Tax havens are popular places for wealthy individuals and businesses because their tax laws allow them to legally reduce their tax liabilities. These locales are generally offshore—a country, state, or territory—that are stable both politically and economically. Some locations may limit the amount of information reported to tax liabilities, while others don't share anything at all.
People who use tax havens typically allocate assets to offshore bank accounts or shell companies. And although many tax havens don't require residency, some individuals may choose to move to set up residency in a particular location to benefit from lower tax rates. This article examines laws and regulations in the country of Andorra and whether or not it is considered a tax haven.
- Tax havens are popular places located offshore for wealthy individuals and businesses because their tax laws allow them to legally reduce their tax liabilities.
- From a legal standpoint, Andorra is not considered a tax haven because it imposes income taxes on certain residents and corporations.
- Some still consider Andorra to be a tax haven because of its low rate of taxation.
- Prior to 2015, Andorra had no personal or corporate income taxes.
Is Andorra a Tax Haven?
Whether Andorra is a tax haven depends on who you ask. The country agreed to enforce and impose income taxes on all entities in 2013 in response to pressure from the European Union. The new laws were established in 2015, making it less of a haven than it was a decade ago. So, legally, Andorra may not be the tax haven some people believe it to be.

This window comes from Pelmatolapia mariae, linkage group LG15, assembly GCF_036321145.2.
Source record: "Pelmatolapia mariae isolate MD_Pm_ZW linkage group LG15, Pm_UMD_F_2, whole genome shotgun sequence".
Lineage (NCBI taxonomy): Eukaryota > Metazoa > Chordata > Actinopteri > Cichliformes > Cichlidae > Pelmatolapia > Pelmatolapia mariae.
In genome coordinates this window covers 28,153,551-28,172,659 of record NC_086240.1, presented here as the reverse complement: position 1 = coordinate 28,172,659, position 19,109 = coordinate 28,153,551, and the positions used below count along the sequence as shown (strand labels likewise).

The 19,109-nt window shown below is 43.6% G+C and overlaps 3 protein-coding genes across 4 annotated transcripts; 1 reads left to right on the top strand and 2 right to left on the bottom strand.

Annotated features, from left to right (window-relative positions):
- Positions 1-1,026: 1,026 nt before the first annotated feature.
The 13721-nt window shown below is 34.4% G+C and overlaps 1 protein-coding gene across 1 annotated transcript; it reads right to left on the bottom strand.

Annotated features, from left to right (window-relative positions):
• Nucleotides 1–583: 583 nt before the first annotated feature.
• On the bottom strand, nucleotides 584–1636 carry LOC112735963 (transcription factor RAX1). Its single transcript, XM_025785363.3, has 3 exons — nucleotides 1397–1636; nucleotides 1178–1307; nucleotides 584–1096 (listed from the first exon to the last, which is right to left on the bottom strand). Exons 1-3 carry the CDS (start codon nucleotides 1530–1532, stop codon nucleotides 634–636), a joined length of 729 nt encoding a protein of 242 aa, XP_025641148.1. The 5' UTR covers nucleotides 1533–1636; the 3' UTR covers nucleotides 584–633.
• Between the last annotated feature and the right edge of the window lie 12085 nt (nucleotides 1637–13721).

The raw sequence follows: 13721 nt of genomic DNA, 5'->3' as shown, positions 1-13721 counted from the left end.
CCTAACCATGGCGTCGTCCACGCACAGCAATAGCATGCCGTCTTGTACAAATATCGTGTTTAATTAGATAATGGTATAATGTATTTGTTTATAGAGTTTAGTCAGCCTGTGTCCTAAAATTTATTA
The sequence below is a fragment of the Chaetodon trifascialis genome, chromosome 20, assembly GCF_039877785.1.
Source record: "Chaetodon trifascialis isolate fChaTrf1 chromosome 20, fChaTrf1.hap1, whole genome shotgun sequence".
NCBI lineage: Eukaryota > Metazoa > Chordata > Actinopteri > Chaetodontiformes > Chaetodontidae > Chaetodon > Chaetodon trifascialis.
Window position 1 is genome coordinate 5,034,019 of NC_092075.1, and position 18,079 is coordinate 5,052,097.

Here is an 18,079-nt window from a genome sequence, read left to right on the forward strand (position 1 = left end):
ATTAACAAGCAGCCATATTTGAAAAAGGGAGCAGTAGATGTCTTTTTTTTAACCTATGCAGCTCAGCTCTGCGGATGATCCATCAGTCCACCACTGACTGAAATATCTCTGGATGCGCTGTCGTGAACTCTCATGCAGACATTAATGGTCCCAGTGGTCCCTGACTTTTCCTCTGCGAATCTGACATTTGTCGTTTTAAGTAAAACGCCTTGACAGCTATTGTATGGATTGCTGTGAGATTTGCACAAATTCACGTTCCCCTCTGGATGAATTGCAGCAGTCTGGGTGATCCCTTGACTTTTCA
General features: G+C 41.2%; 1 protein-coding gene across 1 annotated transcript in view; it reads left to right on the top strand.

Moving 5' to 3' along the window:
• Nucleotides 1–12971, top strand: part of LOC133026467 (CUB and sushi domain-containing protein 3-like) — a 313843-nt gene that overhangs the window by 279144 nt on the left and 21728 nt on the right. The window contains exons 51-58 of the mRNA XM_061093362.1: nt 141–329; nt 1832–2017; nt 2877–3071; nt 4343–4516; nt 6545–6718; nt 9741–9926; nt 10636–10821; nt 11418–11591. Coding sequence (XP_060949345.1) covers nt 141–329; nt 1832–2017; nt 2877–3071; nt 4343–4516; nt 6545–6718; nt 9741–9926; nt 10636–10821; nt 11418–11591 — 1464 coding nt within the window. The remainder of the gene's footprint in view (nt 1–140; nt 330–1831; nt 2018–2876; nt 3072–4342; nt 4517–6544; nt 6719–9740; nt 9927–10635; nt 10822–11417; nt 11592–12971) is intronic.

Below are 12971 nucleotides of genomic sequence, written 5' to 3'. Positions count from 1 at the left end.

But others still consider it to be a tax haven. Prior to 2015, there was no taxation in the country, making it a favorable place for people in which to invest or do business. And even though the country now has a taxation system, it is fairly low and lenient. More on this below.
Andorran Tax Laws
Historically, Andorra had no income, capital gains, sales, gift, or inheritance tax, and gaining residency was relatively simple. But that all changed after 2015, when the country introduced its own taxation system. This was a direct result of pressure from the rest of the EU, which felt Andorra was being used by wealthy individuals and corporations to avoid paying taxes.
The system implemented by the Andorran government in 2015 caps taxes at 10% for personal income over €40,000, while those who earn between €24,000 and €40,000 are only taxed at a rate of 5%. Anyone who makes less than €24,000 is exempt from taxation. Taxes paid by corporation is also taxed at 10%.
Andorra caps personal income and corporate taxes at 10%.
The country also implemented:
- A 4.5% value-added tax (VAT)
- A set of relatively stringent residency requirements, primarily based on an investment of no less than €400,000
Capital gains earned in Andorra are taxed as regular business income at 10%. Any gains earned from the sale of Andorran property at a maximum rate of 15% depending on how long the property has been held. Most other investment income remains tax-free.
No Offshore Incorporation
Unlike most other tax havens, Andorra does not provide for the easy creation of offshore companies, so it is better suited to wealthy individuals who need offshore banking services than to businesses looking to squirrel away assets in Andorran-based subsidiaries.
Nonresidents must request approval from the Ministry of Economy to own more than 10% of an Andorra-based company. But this often proves to be difficult. It is possible for a foreigner to form a company after attaining residency, but the company's net profits are subject to the 10% corporate tax applicable to resident businesses.